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Memory stabilization following encoding (synaptic consolidation) or memory reactivation (reconsolidation) requires gene expression and protein synthesis (Dudai and Eisenberg, 2004; Tronson and Taylor, 2007; Nader and Einarsson, 2010; Alberini, 2011). Although consolidation and reconsolidation may be mediated by distinct molecular mechanisms (Lee et al.,(More)
Memories are thought to be sparsely encoded in neuronal networks, but little is known about why a given neuron is recruited or allocated to a particular memory trace. Previous research shows that in the lateral amygdala (LA), neurons with increased CREB are selectively recruited to a fear memory trace. CREB is a ubiquitous transcription factor implicated in(More)
KCC2 is the neuron-specific K+-Cl(-) cotransporter required for maintaining low intracellular Cl(-), which is essential for fast inhibitory synaptic transmission in the mature CNS. Despite the requirement of KCC2 for inhibitory synaptic transmission, understanding of the cellular mechanisms that regulate KCC2 expression and function is rudimentary. We(More)
Kainate receptors (KARs) are a class of ionotropic glutamate receptors that are expressed throughout the central nervous system. The function and subcellular localization of KARs are tightly regulated by accessory proteins. We have previously identified the single-pass transmembrane proteins, Neto1 and Neto2, to be associated with native KARs. In the(More)
KCC2 is a neuron-specific K(+)-Cl(-) cotransporter that is essential for Cl(-) homeostasis and fast inhibitory synaptic transmission in the mature CNS. Despite the critical role of KCC2 in neurons, the mechanisms regulating its function are not understood. Here, we show that KCC2 is critically regulated by the single-pass transmembrane protein neuropilin(More)
KCC2 is the neuron-specific member of the of K(+)-Cl(-) cotransporter gene family. It is also the only member of its family that is active under physiologically normal conditions, in the absence of osmotic stress. By extruding Cl(-) from the neuron under isotonic conditions, this transporter maintains a low concentration of neuronal Cl(-), which is(More)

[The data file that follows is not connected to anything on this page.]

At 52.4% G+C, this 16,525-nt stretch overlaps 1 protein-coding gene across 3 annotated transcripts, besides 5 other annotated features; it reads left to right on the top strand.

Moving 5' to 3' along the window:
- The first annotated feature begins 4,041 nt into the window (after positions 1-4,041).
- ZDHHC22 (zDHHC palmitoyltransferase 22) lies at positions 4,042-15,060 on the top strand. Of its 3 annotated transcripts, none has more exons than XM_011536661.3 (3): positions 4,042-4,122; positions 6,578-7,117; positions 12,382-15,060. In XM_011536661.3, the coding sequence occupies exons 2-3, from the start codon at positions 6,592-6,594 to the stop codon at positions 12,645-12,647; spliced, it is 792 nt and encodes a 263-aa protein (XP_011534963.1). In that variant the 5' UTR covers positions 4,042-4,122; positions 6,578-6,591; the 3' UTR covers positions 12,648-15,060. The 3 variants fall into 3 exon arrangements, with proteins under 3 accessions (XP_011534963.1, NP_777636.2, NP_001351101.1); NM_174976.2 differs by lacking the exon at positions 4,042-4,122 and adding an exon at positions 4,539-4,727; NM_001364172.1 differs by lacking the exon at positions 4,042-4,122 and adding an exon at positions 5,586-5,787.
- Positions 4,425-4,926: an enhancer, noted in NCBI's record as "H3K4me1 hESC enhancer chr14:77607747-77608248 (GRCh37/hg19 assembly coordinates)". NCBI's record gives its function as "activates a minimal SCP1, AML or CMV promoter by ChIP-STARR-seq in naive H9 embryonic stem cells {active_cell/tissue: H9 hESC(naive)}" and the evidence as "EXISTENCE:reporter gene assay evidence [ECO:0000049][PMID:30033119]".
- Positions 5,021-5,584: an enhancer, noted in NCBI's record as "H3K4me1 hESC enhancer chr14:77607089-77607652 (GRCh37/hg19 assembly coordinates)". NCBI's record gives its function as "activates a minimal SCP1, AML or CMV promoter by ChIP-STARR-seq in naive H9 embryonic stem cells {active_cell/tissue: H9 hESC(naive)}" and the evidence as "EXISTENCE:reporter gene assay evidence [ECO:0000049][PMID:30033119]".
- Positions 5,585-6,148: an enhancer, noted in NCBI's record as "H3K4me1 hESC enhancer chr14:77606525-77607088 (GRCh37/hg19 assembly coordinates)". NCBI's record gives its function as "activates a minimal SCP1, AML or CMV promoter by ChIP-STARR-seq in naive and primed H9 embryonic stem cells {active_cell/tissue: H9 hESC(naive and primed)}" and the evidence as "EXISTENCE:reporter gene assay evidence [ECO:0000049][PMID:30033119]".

Hyperactivity within the ventral hippocampus (vHPC) has been linked to both psychosis in humans and behavioral deficits in animal models of schizophrenia. A local decrease in GABA-mediated inhibition, particularly involving parvalbumin (PV)-expressing GABA neurons, has been proposed as a key mechanism underlying this hyperactive state. However, direct(More)
A mutant strain of Beijerinckia, after growth with succinate plus biphenyl, contains an enzyme system that oxidizes benzo [a] pyrene and benzo [a] anthracene to mixtures of vicinal dihydrodiols. The major dihydrodiol formed from benzo [a] pyrene was identified as cis-9, 10-dihydroxy-9, 10-dihydrobenzo [a] pyrene by comparison with a synthetic sample. Benzo(More)
Flavone acetic acid (FAA), a novel investigational antitumor agent, has been shown to cause early vascular shutdown in several experimental murine tumors, and this phenomenon is believed to be crucial to FAA's antitumor effects. However, the basis of this FAA-induced tumor vascular shutdown is unknown. In this study a radioactive tracer-clearance technique(More)
Flavone Acetic Acid (FAA) exerts much of its effect by reducing tumour blood flow. Previous studies on FAA-induced changes in blood flow have used established tumours with a functional microvasculature. Using radioactive Xenon(133Xe) clearance to monitor local blood flow we show that the effects of FAA are dependent on the presence of this functional(More)